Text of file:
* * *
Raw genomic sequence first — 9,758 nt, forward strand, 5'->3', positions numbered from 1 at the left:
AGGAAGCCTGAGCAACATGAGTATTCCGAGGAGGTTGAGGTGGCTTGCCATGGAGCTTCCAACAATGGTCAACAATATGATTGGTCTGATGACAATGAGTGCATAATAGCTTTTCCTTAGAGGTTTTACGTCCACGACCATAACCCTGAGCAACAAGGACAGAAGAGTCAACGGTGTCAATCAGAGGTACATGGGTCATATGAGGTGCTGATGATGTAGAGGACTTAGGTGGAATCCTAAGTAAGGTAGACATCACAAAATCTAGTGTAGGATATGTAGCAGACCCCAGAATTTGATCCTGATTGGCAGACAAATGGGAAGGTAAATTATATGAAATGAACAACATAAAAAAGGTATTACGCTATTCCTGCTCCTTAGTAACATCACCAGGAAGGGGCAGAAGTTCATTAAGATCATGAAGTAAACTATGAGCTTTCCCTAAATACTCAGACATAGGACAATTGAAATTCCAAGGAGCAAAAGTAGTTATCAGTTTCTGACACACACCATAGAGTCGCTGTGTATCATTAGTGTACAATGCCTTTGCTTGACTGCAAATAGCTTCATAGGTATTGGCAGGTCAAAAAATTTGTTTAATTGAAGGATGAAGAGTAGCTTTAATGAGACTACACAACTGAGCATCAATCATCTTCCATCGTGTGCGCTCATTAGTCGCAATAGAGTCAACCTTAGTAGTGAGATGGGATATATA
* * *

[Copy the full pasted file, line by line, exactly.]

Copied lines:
Raw genomic sequence first — 9,758 nt, forward strand, 5'->3', positions numbered from 1 at the left:
AGGAAGCCTGAGCAACATGAGTATTCCGAGGAGGTTGAGGTGGCTTGCCATGGAGCTTCCAACAATGGTCAACAATATGATTGGTCTGATGACAATGAGTGCATAATAGCTTTTCCTTAGAGGTTTTACGTCCACGACCATAACCCTGAGCAACAAGGACAGAAGAGTCAACGGTGTCAATCAGAGGTACATGGGTCATATGAGGTGCTGATGATGTAGAGGACTTAGGTGGAATCCTAAGTAAGGTAGACATCACAAAATCTAGTGTAGGATATGTAGCAGACCCCAGAATTTGATCCTGATTGGCAGACAAATGGGAAGGTAAATTATATGAAATGAACAACATAAAAAAGGTATTACGCTATTCCTGCTCCTTAGTAACATCACCAGGAAGGGGCAGAAGTTCATTAAGATCATGAAGTAAACTATGAGCTTTCCCTAAATACTCAGACATAGGACAATTGAAATTCCAAGGAGCAAAAGTAGTTATCAGTTTCTGACACACACCATAGAGTCGCTGTGTATCATTAGTGTACAATGCCTTTGCTTGACTGCAAATAGCTTCATAGGTATTGGCAGGTCAAAAAATTTGTTTAATTGAAGGATGAAGAGTAGCTTTAATGAGACTACACAACTGAGCATCAATCATCTTCCATCGTGTGCGCTCATTAGTCGCAATAGAGTCAACCTTAGTAGTGAGATGGGATATATA